This rise of violence occurred only during the 1990's and has already caused problems with the recruitment of GPs in some rough inner city areas. It has also triggered the launch of a nationwide "zero tolerance" government campaign which started in 2000. But according to surveys this has had no measurable impact on the level of abuse. Today at least in big cities almost all surgeries I have seen are fitted with emergency buttons for doctors. They are hidden under the doctor's desk and he or she is supposed to press them if a patient turns violent or the situation otherwise escalates. Doctors are now also offered special training to protect themselves and their colleagues from assault.

Why is all this happening? Well, in my view it has a lot to do with frustrations about the NHS. Unrealistic government promises have created unrealistic public expectations. When the NHS fails to live up to the inflated promises of politicians, patients get frustrated. In my experience, rude behaviour and violence occur when people make demands upon the NHS which it cannot deliver or which it would not be appropriate to deliver through a tax funded system. As long as GPs comply with all the demands of their patients they may not encounter violence - but if they take an opposite view or disagree with the patient then the situation can escalate.

The NHS strips patients of consumer power. This produces frustrated patients. In their frustration a proportion of patients sadly turn to violence.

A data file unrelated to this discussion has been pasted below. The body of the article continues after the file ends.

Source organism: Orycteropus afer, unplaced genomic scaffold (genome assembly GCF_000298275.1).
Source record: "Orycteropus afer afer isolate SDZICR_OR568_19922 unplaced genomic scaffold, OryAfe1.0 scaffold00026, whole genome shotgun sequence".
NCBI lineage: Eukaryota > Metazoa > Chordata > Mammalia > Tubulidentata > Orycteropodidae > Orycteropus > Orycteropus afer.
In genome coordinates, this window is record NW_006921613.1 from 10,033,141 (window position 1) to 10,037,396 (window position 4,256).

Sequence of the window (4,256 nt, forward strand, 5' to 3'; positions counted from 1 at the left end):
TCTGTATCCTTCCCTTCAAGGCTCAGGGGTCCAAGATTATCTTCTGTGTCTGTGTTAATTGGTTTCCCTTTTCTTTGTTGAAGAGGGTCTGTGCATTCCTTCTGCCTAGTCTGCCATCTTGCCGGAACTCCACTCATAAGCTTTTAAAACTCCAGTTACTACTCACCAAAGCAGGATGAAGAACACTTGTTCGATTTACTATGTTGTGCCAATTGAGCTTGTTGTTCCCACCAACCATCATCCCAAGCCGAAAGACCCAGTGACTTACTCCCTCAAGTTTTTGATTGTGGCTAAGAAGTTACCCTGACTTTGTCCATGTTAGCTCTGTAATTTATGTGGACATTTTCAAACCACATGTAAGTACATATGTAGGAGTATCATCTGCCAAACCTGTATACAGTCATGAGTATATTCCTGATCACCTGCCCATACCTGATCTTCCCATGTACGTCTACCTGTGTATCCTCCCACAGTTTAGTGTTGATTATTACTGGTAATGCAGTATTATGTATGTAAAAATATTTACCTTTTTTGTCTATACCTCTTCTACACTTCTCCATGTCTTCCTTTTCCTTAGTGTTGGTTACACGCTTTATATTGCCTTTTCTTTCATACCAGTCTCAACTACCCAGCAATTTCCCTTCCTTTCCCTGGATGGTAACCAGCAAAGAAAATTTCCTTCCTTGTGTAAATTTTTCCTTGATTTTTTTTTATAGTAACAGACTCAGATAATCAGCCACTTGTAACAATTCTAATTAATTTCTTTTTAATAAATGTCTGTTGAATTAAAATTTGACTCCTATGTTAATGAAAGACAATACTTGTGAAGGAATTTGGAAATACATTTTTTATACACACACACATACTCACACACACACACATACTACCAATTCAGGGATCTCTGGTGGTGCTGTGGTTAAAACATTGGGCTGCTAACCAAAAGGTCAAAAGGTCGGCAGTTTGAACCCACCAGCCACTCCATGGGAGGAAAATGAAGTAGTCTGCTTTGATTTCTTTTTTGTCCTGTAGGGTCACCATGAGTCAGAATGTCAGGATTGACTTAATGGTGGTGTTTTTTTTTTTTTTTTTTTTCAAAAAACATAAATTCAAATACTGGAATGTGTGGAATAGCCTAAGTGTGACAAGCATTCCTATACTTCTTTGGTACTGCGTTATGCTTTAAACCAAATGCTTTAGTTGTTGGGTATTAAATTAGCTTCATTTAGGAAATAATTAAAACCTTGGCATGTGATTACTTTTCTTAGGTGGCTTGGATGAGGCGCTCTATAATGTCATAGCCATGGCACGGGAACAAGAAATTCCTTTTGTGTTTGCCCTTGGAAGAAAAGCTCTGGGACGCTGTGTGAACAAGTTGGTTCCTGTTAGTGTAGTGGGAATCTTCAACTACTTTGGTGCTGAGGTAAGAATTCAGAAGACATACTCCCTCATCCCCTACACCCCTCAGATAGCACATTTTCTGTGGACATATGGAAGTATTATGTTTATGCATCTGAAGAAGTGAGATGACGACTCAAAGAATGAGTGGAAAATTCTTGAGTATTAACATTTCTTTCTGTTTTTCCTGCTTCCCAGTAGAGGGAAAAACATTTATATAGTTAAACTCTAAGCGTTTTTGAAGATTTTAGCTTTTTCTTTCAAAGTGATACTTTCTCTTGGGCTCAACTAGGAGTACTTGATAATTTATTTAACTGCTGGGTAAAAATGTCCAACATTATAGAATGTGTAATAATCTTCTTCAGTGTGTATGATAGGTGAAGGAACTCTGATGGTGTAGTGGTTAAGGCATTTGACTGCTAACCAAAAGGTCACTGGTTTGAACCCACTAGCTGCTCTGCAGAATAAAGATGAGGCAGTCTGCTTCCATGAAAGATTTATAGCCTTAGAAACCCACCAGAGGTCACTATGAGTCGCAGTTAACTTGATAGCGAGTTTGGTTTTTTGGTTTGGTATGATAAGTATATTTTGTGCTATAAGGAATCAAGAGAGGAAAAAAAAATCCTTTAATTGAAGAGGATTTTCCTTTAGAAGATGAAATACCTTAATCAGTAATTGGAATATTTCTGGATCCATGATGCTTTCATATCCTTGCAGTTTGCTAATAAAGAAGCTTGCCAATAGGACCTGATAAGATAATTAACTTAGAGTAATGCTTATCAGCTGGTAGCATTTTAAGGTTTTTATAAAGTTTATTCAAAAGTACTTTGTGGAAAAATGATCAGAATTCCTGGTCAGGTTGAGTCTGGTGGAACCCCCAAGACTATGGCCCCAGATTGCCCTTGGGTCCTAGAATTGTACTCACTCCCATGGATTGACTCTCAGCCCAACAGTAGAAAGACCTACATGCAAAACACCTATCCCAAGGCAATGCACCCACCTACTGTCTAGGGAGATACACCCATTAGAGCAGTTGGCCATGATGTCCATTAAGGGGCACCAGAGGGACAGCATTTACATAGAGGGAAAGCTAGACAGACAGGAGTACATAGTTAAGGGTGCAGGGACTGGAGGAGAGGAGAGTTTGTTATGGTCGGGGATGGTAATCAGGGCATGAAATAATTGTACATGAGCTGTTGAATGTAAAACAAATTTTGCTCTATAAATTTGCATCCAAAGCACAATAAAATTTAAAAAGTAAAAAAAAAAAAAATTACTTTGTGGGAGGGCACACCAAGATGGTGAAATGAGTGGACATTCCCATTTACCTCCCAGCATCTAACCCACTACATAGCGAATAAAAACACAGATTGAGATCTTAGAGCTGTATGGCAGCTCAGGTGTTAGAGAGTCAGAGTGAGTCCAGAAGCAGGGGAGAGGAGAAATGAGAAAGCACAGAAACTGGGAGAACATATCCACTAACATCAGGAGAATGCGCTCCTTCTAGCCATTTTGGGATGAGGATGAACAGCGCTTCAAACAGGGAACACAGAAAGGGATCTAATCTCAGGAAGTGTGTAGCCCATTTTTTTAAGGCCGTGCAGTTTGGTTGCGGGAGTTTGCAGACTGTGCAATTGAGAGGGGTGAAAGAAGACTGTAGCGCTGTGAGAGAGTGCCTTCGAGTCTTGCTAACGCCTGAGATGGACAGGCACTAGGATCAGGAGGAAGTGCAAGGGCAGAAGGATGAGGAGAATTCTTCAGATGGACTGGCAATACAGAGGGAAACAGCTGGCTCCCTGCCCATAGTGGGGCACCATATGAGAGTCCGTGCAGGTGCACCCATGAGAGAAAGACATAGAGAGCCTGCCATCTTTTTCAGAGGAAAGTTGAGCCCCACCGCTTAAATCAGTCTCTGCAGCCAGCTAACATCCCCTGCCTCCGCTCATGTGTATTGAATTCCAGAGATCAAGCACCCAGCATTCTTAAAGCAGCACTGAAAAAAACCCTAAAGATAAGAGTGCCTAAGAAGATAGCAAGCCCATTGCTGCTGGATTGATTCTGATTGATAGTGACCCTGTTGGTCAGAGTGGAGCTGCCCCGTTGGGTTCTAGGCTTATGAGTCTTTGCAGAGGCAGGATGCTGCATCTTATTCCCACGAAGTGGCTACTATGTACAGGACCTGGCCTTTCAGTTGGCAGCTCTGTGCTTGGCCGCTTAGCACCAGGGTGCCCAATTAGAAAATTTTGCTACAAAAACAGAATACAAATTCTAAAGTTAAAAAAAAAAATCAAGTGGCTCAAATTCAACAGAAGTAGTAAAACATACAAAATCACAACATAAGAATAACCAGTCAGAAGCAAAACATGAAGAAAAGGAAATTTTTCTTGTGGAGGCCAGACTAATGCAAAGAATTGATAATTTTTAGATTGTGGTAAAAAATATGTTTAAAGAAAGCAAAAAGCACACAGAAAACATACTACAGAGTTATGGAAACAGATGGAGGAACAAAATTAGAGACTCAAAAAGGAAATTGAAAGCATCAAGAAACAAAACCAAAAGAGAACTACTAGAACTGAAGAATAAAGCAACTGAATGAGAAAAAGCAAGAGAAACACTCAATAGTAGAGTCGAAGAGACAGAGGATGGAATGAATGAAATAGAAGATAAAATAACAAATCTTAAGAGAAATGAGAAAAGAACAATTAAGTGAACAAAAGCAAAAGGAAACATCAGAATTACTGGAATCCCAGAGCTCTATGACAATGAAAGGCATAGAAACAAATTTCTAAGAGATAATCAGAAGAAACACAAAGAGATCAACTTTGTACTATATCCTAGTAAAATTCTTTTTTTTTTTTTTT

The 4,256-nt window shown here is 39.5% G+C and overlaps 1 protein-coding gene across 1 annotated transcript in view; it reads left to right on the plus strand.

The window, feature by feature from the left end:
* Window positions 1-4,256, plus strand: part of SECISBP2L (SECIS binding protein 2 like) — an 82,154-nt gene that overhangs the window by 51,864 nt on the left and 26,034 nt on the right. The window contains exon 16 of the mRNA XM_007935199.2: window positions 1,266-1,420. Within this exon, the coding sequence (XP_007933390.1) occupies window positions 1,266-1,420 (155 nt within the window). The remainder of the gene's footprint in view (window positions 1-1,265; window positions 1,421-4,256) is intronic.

Fred Hansen is a doctor working in the NHS.


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"We are currently working in partnership to secure safety and security for yourselves and our staff."

There must be an inverse relationship between the prevalence of this kind of sign and the civility of a particular setting. If safety and security were secured, there would be no need for a sign proclaims that "we" are "working in partnership" (with whom exactly) to attain it.

Posted by: Seamus Sweeney at April 4, 2006 09:11 PM
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It is not politicians who are to blame. Everyone knows they tell lies. It is all part of the return to thuggery, noticeable on any bus or train or street on any day, among our citizens. Spitting, abuse, violence; the British are returning to their pre-Victorian habits, remarked upon by so many foreign visitors to these isles in the 18th century, of habitual drunkenness and violence.
And I don't think patients lack "consumer power" as you put it. There has never been a time when they had so much power over their doctor. Armed with half digested notes from the internet on their complaint, and the sure knowedge that an ambulance chaser will sue the health authority for millions if they do not get their "rights", they have never before been so powerful. No longer does "doctor know best". It's a case of "I know what's best for me, and I want it now, no matter what the cost".
I do sympathise. I no longer go to my GP, because I can't make myself heard over the torrents of abuse heaped on the receptionist by those who have been kept waiting more than five minutes.
I know that you are all men of peace and healing, but why not fight back? Refuse to treat them. Detain them and call the police. Hit back. It's not frustration that makes them like this. It's knowing they get away with it.

Posted by: Christopher Peachment at April 6, 2006 04:01 PM